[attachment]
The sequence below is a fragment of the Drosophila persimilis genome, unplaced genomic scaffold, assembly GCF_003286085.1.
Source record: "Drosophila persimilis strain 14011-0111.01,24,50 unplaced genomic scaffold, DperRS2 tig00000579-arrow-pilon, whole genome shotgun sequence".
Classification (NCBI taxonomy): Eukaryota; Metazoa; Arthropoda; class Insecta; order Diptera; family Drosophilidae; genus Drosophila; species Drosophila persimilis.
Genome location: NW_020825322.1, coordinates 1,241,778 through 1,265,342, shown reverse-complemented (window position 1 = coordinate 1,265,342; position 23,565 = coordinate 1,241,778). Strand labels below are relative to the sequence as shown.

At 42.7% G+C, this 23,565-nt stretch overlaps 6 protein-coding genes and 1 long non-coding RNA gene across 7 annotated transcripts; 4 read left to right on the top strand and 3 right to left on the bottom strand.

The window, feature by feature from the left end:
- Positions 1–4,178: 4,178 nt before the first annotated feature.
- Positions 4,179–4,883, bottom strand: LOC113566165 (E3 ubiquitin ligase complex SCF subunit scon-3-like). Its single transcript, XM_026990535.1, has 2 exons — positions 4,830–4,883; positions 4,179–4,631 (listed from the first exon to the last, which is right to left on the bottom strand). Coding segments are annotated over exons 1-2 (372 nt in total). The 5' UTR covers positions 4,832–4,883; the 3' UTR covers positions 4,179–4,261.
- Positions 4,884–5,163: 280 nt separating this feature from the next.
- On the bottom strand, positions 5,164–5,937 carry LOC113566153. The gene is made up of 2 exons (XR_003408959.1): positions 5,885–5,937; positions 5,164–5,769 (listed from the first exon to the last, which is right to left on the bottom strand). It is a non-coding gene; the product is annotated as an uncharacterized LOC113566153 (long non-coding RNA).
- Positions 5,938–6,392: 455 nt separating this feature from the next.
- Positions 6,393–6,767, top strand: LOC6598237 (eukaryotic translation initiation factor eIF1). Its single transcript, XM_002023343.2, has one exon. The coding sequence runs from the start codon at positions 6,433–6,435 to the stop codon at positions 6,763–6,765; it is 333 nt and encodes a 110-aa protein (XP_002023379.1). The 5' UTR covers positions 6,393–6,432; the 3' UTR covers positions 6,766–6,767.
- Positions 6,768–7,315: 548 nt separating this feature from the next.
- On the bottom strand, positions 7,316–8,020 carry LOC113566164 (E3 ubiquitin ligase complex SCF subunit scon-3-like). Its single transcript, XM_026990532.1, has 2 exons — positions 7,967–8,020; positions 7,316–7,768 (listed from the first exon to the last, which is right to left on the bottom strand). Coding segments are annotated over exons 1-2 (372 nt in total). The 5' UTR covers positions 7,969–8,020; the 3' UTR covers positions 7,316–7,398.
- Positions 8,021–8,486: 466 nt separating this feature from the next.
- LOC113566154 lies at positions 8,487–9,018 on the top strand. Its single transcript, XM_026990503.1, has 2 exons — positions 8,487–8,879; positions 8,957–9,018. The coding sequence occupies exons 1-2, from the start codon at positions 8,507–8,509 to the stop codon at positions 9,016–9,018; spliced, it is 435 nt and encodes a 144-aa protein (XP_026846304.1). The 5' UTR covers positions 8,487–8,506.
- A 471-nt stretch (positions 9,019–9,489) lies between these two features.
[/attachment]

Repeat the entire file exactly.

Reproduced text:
The sequence below is a fragment of the Drosophila persimilis genome, unplaced genomic scaffold, assembly GCF_003286085.1.
Source record: "Drosophila persimilis strain 14011-0111.01,24,50 unplaced genomic scaffold, DperRS2 tig00000579-arrow-pilon, whole genome shotgun sequence".
Classification (NCBI taxonomy): Eukaryota; Metazoa; Arthropoda; class Insecta; order Diptera; family Drosophilidae; genus Drosophila; species Drosophila persimilis.
Genome location: NW_020825322.1, coordinates 1,241,778 through 1,265,342, shown reverse-complemented (window position 1 = coordinate 1,265,342; position 23,565 = coordinate 1,241,778). Strand labels below are relative to the sequence as shown.

At 42.7% G+C, this 23,565-nt stretch overlaps 6 protein-coding genes and 1 long non-coding RNA gene across 7 annotated transcripts; 4 read left to right on the top strand and 3 right to left on the bottom strand.

The window, feature by feature from the left end:
- Positions 1–4,178: 4,178 nt before the first annotated feature.
- Positions 4,179–4,883, bottom strand: LOC113566165 (E3 ubiquitin ligase complex SCF subunit scon-3-like). Its single transcript, XM_026990535.1, has 2 exons — positions 4,830–4,883; positions 4,179–4,631 (listed from the first exon to the last, which is right to left on the bottom strand). Coding segments are annotated over exons 1-2 (372 nt in total). The 5' UTR covers positions 4,832–4,883; the 3' UTR covers positions 4,179–4,261.
- Positions 4,884–5,163: 280 nt separating this feature from the next.
- On the bottom strand, positions 5,164–5,937 carry LOC113566153. The gene is made up of 2 exons (XR_003408959.1): positions 5,885–5,937; positions 5,164–5,769 (listed from the first exon to the last, which is right to left on the bottom strand). It is a non-coding gene; the product is annotated as an uncharacterized LOC113566153 (long non-coding RNA).
- Positions 5,938–6,392: 455 nt separating this feature from the next.
- Positions 6,393–6,767, top strand: LOC6598237 (eukaryotic translation initiation factor eIF1). Its single transcript, XM_002023343.2, has one exon. The coding sequence runs from the start codon at positions 6,433–6,435 to the stop codon at positions 6,763–6,765; it is 333 nt and encodes a 110-aa protein (XP_002023379.1). The 5' UTR covers positions 6,393–6,432; the 3' UTR covers positions 6,766–6,767.
- Positions 6,768–7,315: 548 nt separating this feature from the next.
- On the bottom strand, positions 7,316–8,020 carry LOC113566164 (E3 ubiquitin ligase complex SCF subunit scon-3-like). Its single transcript, XM_026990532.1, has 2 exons — positions 7,967–8,020; positions 7,316–7,768 (listed from the first exon to the last, which is right to left on the bottom strand). Coding segments are annotated over exons 1-2 (372 nt in total). The 5' UTR covers positions 7,969–8,020; the 3' UTR covers positions 7,316–7,398.
- Positions 8,021–8,486: 466 nt separating this feature from the next.
- LOC113566154 lies at positions 8,487–9,018 on the top strand. Its single transcript, XM_026990503.1, has 2 exons — positions 8,487–8,879; positions 8,957–9,018. The coding sequence occupies exons 1-2, from the start codon at positions 8,507–8,509 to the stop codon at positions 9,016–9,018; spliced, it is 435 nt and encodes a 144-aa protein (XP_026846304.1). The 5' UTR covers positions 8,487–8,506.
- A 471-nt stretch (positions 9,019–9,489) lies between these two features.